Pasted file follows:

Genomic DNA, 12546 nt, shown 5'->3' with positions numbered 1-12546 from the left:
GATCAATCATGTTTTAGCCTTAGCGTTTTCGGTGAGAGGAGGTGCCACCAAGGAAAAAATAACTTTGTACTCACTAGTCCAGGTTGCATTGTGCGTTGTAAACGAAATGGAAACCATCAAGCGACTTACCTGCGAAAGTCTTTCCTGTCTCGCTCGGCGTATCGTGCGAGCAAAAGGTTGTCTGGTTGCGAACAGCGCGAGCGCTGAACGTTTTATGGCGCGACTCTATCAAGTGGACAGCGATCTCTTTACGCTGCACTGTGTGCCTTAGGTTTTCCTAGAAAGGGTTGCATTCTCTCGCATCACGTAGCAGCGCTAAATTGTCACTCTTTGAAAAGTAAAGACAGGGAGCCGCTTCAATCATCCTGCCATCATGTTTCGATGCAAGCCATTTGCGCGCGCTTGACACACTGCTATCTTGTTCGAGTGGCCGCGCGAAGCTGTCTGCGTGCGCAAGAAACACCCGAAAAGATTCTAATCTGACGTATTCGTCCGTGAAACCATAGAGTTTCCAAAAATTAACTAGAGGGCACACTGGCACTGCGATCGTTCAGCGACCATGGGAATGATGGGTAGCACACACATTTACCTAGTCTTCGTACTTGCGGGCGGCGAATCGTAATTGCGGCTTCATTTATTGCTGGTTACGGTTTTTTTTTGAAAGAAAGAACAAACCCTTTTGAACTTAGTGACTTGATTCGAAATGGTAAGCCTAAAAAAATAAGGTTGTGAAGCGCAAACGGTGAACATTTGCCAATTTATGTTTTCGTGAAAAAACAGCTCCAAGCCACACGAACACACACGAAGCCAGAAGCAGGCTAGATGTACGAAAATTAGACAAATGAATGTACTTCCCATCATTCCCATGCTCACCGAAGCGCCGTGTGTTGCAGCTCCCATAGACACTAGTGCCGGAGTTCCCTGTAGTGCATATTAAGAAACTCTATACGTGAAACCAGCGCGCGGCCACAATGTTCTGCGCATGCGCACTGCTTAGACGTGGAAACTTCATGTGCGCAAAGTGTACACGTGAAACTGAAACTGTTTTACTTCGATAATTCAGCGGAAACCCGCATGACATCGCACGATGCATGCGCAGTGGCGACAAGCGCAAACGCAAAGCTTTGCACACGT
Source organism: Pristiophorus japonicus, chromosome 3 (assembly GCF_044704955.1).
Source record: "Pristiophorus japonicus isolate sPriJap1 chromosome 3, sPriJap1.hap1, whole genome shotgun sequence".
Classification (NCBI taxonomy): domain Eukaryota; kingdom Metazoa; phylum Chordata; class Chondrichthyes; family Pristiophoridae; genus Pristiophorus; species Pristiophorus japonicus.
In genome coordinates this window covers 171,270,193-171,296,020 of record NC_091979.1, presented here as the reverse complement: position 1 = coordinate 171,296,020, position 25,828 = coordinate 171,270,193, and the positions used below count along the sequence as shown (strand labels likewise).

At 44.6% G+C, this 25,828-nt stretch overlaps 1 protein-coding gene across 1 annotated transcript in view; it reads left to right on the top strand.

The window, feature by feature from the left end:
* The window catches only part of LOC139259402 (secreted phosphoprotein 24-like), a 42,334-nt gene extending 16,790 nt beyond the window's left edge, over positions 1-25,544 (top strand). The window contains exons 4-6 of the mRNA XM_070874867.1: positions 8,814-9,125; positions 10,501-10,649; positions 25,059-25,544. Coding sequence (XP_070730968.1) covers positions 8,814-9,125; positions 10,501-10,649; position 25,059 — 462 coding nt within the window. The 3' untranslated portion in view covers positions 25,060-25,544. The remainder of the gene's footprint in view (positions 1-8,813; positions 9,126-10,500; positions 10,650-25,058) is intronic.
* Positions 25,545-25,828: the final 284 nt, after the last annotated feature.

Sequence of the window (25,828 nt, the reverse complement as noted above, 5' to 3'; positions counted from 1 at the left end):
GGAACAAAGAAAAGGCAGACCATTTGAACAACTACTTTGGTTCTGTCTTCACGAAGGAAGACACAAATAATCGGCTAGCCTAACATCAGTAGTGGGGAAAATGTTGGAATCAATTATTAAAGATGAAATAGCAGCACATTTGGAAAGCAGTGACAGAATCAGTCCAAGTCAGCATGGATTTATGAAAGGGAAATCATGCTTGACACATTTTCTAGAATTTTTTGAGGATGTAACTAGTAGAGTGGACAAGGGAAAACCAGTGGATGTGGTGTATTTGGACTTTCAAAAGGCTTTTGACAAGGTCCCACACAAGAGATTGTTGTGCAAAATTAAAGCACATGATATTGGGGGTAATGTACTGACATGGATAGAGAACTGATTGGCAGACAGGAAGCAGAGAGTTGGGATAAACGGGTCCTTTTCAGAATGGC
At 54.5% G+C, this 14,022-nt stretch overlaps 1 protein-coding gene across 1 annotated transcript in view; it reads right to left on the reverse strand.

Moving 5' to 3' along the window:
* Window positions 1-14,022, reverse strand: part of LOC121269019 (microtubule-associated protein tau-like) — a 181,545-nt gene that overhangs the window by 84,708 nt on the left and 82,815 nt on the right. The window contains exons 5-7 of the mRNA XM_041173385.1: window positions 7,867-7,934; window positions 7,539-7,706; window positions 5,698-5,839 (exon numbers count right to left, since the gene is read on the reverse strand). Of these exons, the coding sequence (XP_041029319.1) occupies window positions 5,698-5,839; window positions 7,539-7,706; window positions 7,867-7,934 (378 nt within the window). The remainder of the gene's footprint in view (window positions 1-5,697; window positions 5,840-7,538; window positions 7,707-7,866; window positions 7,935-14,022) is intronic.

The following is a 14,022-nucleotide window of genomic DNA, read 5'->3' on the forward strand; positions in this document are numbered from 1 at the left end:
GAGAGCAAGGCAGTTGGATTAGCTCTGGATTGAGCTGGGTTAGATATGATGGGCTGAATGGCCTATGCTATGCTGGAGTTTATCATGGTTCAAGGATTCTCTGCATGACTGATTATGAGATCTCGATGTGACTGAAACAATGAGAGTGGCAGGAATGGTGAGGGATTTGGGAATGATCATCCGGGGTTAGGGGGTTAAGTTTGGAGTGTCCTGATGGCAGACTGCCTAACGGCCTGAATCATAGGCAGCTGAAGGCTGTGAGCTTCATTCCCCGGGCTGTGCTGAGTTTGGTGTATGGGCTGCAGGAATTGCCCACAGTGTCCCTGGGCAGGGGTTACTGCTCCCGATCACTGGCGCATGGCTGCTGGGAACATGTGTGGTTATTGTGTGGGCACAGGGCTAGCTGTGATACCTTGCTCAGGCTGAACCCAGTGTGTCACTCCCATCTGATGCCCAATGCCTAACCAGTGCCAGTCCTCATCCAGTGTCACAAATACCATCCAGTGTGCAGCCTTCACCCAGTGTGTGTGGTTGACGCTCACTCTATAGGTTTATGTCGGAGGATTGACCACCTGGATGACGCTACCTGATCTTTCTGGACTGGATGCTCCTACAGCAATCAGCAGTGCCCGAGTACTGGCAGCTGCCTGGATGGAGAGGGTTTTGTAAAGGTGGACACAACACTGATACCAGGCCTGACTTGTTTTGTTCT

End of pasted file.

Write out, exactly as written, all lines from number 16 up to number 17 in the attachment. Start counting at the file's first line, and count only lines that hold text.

The following is a 14,022-nucleotide window of genomic DNA, read 5'->3' on the forward strand; positions in this document are numbered from 1 at the left end:
GAGAGCAAGGCAGTTGGATTAGCTCTGGATTGAGCTGGGTTAGATATGATGGGCTGAATGGCCTATGCTATGCTGGAGTTTATCATGGTTCAAGGATTCTCTGCATGACTGATTATGAGATCTCGATGTGACTGAAACAATGAGAGTGGCAGGAATGGTGAGGGATTTGGGAATGATCATCCGGGGTTAGGGGGTTAAGTTTGGAGTGTCCTGATGGCAGACTGCCTAACGGCCTGAATCATAGGCAGCTGAAGGCTGTGAGCTTCATTCCCCGGGCTGTGCTGAGTTTGGTGTATGGGCTGCAGGAATTGCCCACAGTGTCCCTGGGCAGGGGTTACTGCTCCCGATCACTGGCGCATGGCTGCTGGGAACATGTGTGGTTATTGTGTGGGCACAGGGCTAGCTGTGATACCTTGCTCAGGCTGAACCCAGTGTGTCACTCCCATCTGATGCCCAATGCCTAACCAGTGCCAGTCCTCATCCAGTGTCACAAATACCATCCAGTGTGCAGCCTTCACCCAGTGTGTGTGGTTGACGCTCACTCTATAGGTTTATGTCGGAGGATTGACCACCTGGATGACGCTACCTGATCTTTCTGGACTGGATGCTCCTACAGCAATCAGCAGTGCCCGAGTACTGGCAGCTGCCTGGATGGAGAGGGTTTTGTAAAGGTGGACACAACACTGATACCAGGCCTGACTTGTTTTGTTCT